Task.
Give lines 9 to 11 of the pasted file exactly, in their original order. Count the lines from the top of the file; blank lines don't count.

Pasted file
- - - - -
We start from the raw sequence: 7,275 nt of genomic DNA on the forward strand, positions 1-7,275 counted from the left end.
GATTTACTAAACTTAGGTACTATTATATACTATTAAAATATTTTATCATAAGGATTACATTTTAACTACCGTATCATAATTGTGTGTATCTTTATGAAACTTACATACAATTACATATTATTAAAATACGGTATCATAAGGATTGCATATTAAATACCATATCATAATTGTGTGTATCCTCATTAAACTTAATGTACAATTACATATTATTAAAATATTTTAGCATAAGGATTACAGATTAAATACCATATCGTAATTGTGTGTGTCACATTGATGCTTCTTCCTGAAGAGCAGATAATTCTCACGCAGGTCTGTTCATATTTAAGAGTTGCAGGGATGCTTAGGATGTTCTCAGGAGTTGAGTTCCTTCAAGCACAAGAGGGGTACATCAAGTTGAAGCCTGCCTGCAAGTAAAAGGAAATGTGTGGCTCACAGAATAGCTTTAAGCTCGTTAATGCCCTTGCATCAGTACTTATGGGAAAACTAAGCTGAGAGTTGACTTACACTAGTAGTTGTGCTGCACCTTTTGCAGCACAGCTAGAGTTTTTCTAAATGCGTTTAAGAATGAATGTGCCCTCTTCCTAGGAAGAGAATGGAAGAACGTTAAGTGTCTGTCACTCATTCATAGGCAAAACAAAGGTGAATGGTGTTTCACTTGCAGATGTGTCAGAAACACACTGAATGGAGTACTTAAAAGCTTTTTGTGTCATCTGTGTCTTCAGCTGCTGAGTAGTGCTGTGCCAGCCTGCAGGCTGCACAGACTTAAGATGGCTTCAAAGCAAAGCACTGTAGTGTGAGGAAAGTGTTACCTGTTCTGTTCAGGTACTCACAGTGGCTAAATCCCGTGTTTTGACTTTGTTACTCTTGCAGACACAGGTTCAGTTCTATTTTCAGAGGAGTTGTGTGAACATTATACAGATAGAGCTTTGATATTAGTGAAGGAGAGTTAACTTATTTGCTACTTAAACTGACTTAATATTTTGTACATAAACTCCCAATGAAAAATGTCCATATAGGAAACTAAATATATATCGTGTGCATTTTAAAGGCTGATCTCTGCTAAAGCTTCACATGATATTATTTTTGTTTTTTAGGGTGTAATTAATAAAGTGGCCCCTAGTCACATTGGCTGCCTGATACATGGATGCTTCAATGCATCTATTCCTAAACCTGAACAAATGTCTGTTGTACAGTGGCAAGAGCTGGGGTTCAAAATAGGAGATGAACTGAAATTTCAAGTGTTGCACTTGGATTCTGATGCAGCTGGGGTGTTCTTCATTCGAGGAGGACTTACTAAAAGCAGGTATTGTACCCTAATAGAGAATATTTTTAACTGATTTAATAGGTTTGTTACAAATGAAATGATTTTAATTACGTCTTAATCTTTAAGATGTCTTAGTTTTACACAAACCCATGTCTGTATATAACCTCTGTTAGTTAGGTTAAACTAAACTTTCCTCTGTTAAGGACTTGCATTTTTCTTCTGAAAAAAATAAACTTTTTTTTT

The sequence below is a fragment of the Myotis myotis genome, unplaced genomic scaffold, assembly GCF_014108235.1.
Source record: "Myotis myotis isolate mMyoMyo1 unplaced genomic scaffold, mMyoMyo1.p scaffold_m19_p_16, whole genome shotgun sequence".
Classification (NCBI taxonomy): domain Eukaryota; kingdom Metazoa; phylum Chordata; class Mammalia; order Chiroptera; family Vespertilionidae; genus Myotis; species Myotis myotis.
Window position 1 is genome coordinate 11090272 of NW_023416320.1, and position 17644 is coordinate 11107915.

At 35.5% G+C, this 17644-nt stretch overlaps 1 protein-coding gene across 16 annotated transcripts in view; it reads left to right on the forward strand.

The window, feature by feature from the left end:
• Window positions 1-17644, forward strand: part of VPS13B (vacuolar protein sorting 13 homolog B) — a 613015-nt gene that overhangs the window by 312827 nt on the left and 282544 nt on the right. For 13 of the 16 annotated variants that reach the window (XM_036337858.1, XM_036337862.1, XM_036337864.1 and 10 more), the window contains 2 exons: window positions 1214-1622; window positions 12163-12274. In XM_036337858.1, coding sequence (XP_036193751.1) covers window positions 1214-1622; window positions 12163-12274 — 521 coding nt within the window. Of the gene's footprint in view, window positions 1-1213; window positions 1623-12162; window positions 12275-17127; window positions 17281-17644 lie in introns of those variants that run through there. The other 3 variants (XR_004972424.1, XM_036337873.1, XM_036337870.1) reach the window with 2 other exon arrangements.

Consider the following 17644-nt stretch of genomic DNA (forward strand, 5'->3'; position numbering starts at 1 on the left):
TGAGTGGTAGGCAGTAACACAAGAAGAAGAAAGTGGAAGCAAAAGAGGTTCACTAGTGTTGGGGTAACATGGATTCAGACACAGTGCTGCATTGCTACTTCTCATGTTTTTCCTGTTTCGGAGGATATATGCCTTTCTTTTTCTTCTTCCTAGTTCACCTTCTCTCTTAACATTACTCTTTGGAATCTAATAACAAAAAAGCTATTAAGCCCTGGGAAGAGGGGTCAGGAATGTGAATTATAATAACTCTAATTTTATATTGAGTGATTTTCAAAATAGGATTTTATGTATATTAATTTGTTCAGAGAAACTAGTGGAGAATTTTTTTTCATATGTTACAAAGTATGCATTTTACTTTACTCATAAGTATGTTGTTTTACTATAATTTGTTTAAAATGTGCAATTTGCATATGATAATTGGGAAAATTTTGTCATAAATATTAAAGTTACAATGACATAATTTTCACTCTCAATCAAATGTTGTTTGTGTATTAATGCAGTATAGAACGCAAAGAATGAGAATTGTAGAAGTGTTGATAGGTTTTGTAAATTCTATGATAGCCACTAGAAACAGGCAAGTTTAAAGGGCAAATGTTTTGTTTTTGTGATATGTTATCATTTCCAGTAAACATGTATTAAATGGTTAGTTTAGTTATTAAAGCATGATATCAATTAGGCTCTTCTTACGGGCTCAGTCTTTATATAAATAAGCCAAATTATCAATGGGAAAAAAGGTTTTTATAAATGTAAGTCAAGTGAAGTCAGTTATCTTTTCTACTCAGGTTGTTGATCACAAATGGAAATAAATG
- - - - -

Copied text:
• Window positions 1-17644, forward strand: part of VPS13B (vacuolar protein sorting 13 homolog B) — a 613015-nt gene that overhangs the window by 312827 nt on the left and 282544 nt on the right. For 13 of the 16 annotated variants that reach the window (XM_036337858.1, XM_036337862.1, XM_036337864.1 and 10 more), the window contains 2 exons: window positions 1214-1622; window positions 12163-12274. In XM_036337858.1, coding sequence (XP_036193751.1) covers window positions 1214-1622; window positions 12163-12274 — 521 coding nt within the window. Of the gene's footprint in view, window positions 1-1213; window positions 1623-12162; window positions 12275-17127; window positions 17281-17644 lie in introns of those variants that run through there. The other 3 variants (XR_004972424.1, XM_036337873.1, XM_036337870.1) reach the window with 2 other exon arrangements.

Consider the following 17644-nt stretch of genomic DNA (forward strand, 5'->3'; position numbering starts at 1 on the left):
TGAGTGGTAGGCAGTAACACAAGAAGAAGAAAGTGGAAGCAAAAGAGGTTCACTAGTGTTGGGGTAACATGGATTCAGACACAGTGCTGCATTGCTACTTCTCATGTTTTTCCTGTTTCGGAGGATATATGCCTTTCTTTTTCTTCTTCCTAGTTCACCTTCTCTCTTAACATTACTCTTTGGAATCTAATAACAAAAAAGCTATTAAGCCCTGGGAAGAGGGGTCAGGAATGTGAATTATAATAACTCTAATTTTATATTGAGTGATTTTCAAAATAGGATTTTATGTATATTAATTTGTTCAGAGAAACTAGTGGAGAATTTTTTTTCATATGTTACAAAGTATGCATTTTACTTTACTCATAAGTATGTTGTTTTACTATAATTTGTTTAAAATGTGCAATTTGCATATGATAATTGGGAAAATTTTGTCATAAATATTAAAGTTACAATGACATAATTTTCACTCTCAATCAAATGTTGTTTGTGTATTAATGCAGTATAGAACGCAAAGAATGAGAATTGTAGAAGTGTTGATAGGTTTTGTAAATTCTATGATAGCCACTAGAAACAGGCAAGTTTAAAGGGCAAATGTTTTGTTTTTGTGATATGTTATCATTTCCAGTAAACATGTATTAAATGGTTAGTTTAGTTATTAAAGCATGATATCAATTAGGCTCTTCTTACGGGCTCAGTCTTTATATAAATAAGCCAAATTATCAATGGGAAAAAAGGTTTTTATAAATGTAAGTCAAGTGAAGTCAGTTATCTTTTCTACTCAGGTTGTTGATCACAAATGGAAATAAATG